Magazine article American Banker

3Q Earnings: Losses Aside, AIG Still Committed to Mortgages

Magazine article American Banker

3Q Earnings: Losses Aside, AIG Still Committed to Mortgages

Article excerpt

While predicting housing market losses will continue through next year, executives at American International Group Inc. said it has no plans to abandon its mortgage-related investments, even though losses in that area played a major role in the company's third-quarter profit decline.

"Despite a period of adjustment and volatility, our exposure is appropriate for a strong world leader in insurance," Robert E. Lewis, AIG's chief risk officer, said during its quarterly earnings call Thursday. The "downward cycle" will continue to affect its results for the "foreseeable future," and AIG will face operating losses next year.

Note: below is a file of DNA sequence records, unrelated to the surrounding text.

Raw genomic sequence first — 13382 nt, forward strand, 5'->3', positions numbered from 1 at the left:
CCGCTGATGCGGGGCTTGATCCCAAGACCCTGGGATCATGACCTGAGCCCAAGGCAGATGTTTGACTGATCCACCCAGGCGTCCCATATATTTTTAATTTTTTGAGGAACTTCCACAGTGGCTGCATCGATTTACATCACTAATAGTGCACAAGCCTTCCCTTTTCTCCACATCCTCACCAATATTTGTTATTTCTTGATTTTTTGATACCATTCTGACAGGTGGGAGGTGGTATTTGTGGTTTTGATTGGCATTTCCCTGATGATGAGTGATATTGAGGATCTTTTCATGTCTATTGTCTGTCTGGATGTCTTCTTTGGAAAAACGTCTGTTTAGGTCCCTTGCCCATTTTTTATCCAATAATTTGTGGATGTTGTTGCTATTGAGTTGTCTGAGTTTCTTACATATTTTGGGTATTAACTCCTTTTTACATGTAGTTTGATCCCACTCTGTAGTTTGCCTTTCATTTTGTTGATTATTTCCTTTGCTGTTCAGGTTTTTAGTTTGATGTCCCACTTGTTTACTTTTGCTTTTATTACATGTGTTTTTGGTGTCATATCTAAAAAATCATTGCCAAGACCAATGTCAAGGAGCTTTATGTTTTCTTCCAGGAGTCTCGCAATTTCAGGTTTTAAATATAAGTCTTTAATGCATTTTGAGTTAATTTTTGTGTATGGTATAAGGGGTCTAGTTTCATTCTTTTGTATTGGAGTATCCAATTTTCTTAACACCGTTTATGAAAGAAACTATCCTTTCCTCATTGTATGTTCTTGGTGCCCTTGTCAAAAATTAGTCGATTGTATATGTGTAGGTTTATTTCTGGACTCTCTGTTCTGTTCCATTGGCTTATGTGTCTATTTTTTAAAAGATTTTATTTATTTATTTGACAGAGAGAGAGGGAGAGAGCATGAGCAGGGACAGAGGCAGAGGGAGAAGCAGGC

AIG said it expected to report it had accrued $550 million of additional losses from its credit-related businesses through the end of October.

Martin Sullivan, AIG's president and chief executive officer, said the housing market will continue to deteriorate through next year, but AIG's "business model and strict underwriting approach are sound, allowing the company to pursue opportunities" with its lending businesses.

The New York insurer's net income fell 26.8% from a year earlier, to $3.09 billion, or $1.19 a share, in large part because of exposure to the subprime mortgage market. Its $872.3 billion investment portfolio lost $864 million, its credit-swap portfolio lost $352 million, and its mortgage insurance business lost $215 million.

Revenue increased 2% to $29.84 billion. Analysts surveyed by Thomson Financial expected, on average, a profit of $1.62 a share on revenue of $29.91 billion.

AIG took a pretax charge of $352 million, or $229 million after taxes, for an unrealized market-valuation loss related to AIG Financial Product Corp.'s super senior credit default swap portfolio, but the company said it does not expect to have to make payments on the derivatives.

Despite these losses, analysts seemed surprisingly upbeat about the company. …

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